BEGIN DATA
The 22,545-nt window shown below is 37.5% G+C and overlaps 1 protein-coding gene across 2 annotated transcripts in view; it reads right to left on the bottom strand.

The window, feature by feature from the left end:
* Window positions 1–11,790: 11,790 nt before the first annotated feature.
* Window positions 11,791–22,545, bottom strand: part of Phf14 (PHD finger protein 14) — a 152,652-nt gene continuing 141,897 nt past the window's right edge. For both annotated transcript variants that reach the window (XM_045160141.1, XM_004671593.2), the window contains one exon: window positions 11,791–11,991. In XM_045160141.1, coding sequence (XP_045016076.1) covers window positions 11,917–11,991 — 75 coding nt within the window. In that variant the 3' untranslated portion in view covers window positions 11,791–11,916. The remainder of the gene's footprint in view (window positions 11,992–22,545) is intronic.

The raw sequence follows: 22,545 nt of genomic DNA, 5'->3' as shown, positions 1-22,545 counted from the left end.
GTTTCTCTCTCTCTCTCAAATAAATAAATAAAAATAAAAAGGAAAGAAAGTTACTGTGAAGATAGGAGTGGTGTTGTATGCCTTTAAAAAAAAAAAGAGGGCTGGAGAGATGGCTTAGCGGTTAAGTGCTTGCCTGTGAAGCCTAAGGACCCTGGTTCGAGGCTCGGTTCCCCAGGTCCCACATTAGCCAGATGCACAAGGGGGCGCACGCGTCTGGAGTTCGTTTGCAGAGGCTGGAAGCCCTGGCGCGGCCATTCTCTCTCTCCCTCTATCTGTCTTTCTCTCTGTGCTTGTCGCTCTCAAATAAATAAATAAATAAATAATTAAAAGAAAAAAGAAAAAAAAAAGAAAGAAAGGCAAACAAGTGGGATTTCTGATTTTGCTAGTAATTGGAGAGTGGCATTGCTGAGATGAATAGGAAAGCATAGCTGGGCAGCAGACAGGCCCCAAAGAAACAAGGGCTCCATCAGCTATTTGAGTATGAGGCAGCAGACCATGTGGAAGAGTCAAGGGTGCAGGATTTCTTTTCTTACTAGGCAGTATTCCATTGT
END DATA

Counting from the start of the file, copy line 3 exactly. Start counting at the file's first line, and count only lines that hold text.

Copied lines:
* Window positions 1–11,790: 11,790 nt before the first annotated feature.